You’ll have to forgive me I’m running behind time here when it comes to updating how my racing season is going. So hot on the heels of a blisteringly scorching day in Blessington I thought I’d indulge my competitive instincts and get as much value out of my new wetsuit and compete in the Wicklow Triathlon Amphibian King Aquathon on the 21st of June. This was going to be one of a trio of races hosted by Wicklow Triathlon Club over the summer months and involved a 750 m swim along the sea front and a 5 km run along the promenade.
I had arrived early in order to avoid the inevitable traffic on the M50 and the N81 leaving Dublin at tea time, the race itself wasn’t scheduled to start till 7.30pm. This was going to be my first race in the sea which I had been told would be a good bit different compared to swimming in a pool, river or lake. While the salt content of the water combined with the wetsuit would aid buoyancy and theoretically aid faster swimming than in a pool or lake, you would also have the added factors of swell, waves and current to negotiate.
The day itself if you recall was one of the warmest of the summer so far and humidity was high. Thankfully the sun had gone behind the clouds once the time approached 7.30pm. Just prior to the start time all the competitors had registered before then donning their wetsuits and then waddling en masse like penguins down the promenade to the starting point. I say waddle, primarily because we were obviously barefoot and if you know the beach in Bray you’ll know its comprises pebbles rather than sand. Needless to say just getting to the water was a challenge over those pebbles.
Once in the water it became obvious this was a totally different environment for me. While I had swam in the forty foot in Sandycove on a couple of occasions in preparation, the water in Bray seemed more turbulent from the get go. The challenge would be to swim parallel to the beach passing three buoys and then swimming in to transition to the run along the promenade. Easier said than done !!!
Open water swimming is unique, in that you either sink or swim. Now that sounds very obvious but its only when you are in a body of water 150 feet away from the beach that it hits you and your survival instincts kick in, because if they don’t and you don’t revert to actually swimming you will be in trouble very quickly. You must remember open water swimming is still very new to me, so much so there is still that fleeting moment of panic at the realisation of what it is I am doing. I literally couldn’t swim other than doggy paddle 4 years ago. It was only when studied swimming technique from youtube videos that I began to master the basics. In the beginning I decided every time I went to the pool, I would swim 1 km, no matter how long it took me. At the start it took me 1 hour 15 minutes to swim 40 laps of the local 25 metre pool, now that takes me 20 minutes. I didn’t get any lessons I just stuck at it and thought myself how to breathe bi-laterally which came in handy last week in Bray.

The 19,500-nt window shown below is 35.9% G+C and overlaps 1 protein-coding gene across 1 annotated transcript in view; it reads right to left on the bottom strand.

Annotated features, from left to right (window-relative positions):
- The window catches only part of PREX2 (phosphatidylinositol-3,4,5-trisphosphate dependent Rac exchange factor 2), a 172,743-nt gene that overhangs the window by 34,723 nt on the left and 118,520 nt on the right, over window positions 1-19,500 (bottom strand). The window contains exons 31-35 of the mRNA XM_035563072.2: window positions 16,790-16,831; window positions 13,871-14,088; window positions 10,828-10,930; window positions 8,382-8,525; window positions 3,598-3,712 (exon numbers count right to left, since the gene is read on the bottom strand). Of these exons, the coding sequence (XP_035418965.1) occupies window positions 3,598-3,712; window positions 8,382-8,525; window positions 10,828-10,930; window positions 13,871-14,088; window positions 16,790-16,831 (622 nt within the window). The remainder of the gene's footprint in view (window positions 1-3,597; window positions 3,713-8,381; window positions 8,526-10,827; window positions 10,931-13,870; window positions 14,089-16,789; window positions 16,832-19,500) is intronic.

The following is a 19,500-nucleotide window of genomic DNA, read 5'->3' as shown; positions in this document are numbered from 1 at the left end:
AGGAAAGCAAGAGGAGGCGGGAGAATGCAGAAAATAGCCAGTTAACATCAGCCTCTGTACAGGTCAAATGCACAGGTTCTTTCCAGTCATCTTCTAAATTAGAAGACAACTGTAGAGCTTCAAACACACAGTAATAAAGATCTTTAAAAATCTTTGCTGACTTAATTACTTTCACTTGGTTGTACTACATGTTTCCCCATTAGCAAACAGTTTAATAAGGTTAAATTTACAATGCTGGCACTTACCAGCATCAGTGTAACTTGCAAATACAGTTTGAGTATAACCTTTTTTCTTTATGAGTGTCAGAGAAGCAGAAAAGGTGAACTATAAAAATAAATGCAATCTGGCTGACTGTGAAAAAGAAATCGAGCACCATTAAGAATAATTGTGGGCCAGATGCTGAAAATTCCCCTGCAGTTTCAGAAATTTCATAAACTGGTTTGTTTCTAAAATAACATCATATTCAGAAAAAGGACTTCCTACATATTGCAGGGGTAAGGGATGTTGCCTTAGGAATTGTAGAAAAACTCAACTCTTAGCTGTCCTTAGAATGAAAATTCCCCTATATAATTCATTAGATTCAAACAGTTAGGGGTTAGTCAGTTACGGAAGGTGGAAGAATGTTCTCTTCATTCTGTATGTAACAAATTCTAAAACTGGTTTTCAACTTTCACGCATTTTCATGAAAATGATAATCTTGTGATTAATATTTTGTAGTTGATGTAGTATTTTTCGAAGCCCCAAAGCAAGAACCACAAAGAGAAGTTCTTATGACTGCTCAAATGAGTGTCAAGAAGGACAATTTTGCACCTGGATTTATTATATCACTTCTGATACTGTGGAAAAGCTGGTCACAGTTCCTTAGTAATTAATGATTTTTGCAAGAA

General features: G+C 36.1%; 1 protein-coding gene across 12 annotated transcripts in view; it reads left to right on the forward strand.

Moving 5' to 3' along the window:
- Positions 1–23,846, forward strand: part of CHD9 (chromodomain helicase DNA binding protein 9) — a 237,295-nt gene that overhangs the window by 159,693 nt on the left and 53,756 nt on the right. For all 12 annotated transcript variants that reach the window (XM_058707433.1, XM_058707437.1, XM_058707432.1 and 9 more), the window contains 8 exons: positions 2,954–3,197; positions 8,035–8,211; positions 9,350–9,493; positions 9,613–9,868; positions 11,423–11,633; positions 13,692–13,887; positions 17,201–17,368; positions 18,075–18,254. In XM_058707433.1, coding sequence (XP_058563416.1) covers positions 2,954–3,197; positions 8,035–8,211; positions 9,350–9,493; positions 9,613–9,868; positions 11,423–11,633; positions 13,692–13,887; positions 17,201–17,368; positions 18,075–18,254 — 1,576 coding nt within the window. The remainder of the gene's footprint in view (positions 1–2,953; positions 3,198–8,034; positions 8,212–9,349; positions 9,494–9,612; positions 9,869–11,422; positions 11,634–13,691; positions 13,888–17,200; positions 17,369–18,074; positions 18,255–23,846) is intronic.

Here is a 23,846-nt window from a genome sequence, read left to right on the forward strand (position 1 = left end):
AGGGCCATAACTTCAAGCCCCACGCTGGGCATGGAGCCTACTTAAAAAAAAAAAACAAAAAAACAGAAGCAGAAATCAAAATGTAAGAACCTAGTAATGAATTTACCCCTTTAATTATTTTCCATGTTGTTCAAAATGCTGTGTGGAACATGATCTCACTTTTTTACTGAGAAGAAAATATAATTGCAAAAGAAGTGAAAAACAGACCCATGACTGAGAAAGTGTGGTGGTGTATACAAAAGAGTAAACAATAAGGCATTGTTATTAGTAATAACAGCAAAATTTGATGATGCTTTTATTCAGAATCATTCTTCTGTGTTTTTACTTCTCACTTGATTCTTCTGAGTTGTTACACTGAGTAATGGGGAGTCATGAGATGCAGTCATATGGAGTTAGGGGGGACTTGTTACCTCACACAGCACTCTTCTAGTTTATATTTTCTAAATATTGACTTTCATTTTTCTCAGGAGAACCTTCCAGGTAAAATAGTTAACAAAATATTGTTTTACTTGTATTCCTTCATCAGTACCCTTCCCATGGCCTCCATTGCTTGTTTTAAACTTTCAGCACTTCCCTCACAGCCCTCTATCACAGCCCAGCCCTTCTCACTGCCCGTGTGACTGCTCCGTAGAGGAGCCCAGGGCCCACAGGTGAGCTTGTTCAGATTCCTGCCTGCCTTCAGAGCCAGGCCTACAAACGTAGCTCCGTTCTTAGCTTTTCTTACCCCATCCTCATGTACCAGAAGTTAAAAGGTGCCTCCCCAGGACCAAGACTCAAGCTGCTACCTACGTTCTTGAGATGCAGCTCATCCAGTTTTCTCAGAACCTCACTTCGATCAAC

The ability to be able to breathe to both sides is especially handy when you are getting pummelled by waves which was exactly the case during the Bray Aquathon, as a result I chose to breathe more often than not to the side opposite the incoming waves which helped to settle me into a rhythm and settle my nerves. One of the trickiest parts of open water swimming is the necessity to sight every few strokes to ensure you’re going in the right direction. I have heard plenty of stories of swimmers meandering off route and ending up swimming in a zig zag formation which is obviously counterproductive if you are in a race. I actually managed to swim a bit longer than the desired 750m myself but given this was my first sea race that would inevitable.
Once I rounded the final buoy I have to say I was relieved to sea the shoreline approach in front of me. I hauled myself out of the water and up onto the beach and began the process of transition which involves taking off my wetsuit while still running. Thankfully there were no hitches this time and it came off in super quick time. I also elected to run without socks which speeded up the process. I had managed the swim in just under 15 mins, which wasn’t super quick but wasn’t too bad either. Once you set off running after being in the water it takes some time for the legs to get into a rhythm and for you to get up to race pace. Your legs are largely redundant in the open water swim, not so the run.
I should have paid more attention during the pre-race briefing because I wasnt actually sure what the 5km comprised. I knew we had to run from the bandstand down the promenade and then up Bray Head to the level of the car park and down again to the bandstand. It quickly dawned on em as I gasped for breath on the hill up Bray Head that we had to run this route TWICE !!. let me tell you now, walking up Bray Head is tough, but running up Bray Head seemed like madness and I think alot of the sun worshipping spectators tucking into their chips and ice creams along the promenade probably though the same thing. The humidity in the air certainly made breathing difficult but once I was on the downward slope of the hill I was able to pick up my pace and prepare myself for the second lap and a second bite at the Bray Head cherry which was just as excruciating as the first. I honestly thought I was going to have a coronary !! Needless to say I managed to get through the run in 18.30 a new personal best and the best part of all I came home 29th!! I just need to improve the swim and I will be in a much better position to compete with the top ten I think.
Quite aside from the competitive aspect there seems to be a terrific camaraderie amongst triathletes before the races but certainly afterwards as each one crosses the finish line red faced and spent. There is unity in the suffering after all, and a week later I can still smell those bloody chips !!!